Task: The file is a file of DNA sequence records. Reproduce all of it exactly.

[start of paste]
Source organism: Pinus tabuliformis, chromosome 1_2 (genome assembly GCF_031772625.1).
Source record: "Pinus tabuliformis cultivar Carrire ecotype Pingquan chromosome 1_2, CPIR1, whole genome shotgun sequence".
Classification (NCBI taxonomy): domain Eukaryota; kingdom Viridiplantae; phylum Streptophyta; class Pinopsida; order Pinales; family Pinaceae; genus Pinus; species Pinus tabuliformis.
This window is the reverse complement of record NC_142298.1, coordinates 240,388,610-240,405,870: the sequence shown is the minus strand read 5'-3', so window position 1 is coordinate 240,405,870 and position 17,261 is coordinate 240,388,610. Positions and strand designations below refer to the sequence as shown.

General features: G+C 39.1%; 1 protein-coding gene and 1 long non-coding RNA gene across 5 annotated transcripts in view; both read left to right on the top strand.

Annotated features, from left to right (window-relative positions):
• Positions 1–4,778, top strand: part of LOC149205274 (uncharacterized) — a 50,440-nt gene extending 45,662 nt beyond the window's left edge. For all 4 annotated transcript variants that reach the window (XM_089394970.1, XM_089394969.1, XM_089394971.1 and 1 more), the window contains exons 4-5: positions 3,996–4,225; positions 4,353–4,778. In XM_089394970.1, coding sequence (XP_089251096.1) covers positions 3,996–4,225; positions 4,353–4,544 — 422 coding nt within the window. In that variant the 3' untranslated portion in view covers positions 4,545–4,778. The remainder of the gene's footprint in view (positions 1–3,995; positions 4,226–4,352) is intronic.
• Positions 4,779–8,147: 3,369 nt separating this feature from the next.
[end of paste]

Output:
Source organism: Pinus tabuliformis, chromosome 1_2 (genome assembly GCF_031772625.1).
Source record: "Pinus tabuliformis cultivar Carrire ecotype Pingquan chromosome 1_2, CPIR1, whole genome shotgun sequence".
Classification (NCBI taxonomy): domain Eukaryota; kingdom Viridiplantae; phylum Streptophyta; class Pinopsida; order Pinales; family Pinaceae; genus Pinus; species Pinus tabuliformis.
This window is the reverse complement of record NC_142298.1, coordinates 240,388,610-240,405,870: the sequence shown is the minus strand read 5'-3', so window position 1 is coordinate 240,405,870 and position 17,261 is coordinate 240,388,610. Positions and strand designations below refer to the sequence as shown.

General features: G+C 39.1%; 1 protein-coding gene and 1 long non-coding RNA gene across 5 annotated transcripts in view; both read left to right on the top strand.

Annotated features, from left to right (window-relative positions):
• Positions 1–4,778, top strand: part of LOC149205274 (uncharacterized) — a 50,440-nt gene extending 45,662 nt beyond the window's left edge. For all 4 annotated transcript variants that reach the window (XM_089394970.1, XM_089394969.1, XM_089394971.1 and 1 more), the window contains exons 4-5: positions 3,996–4,225; positions 4,353–4,778. In XM_089394970.1, coding sequence (XP_089251096.1) covers positions 3,996–4,225; positions 4,353–4,544 — 422 coding nt within the window. In that variant the 3' untranslated portion in view covers positions 4,545–4,778. The remainder of the gene's footprint in view (positions 1–3,995; positions 4,226–4,352) is intronic.
• Positions 4,779–8,147: 3,369 nt separating this feature from the next.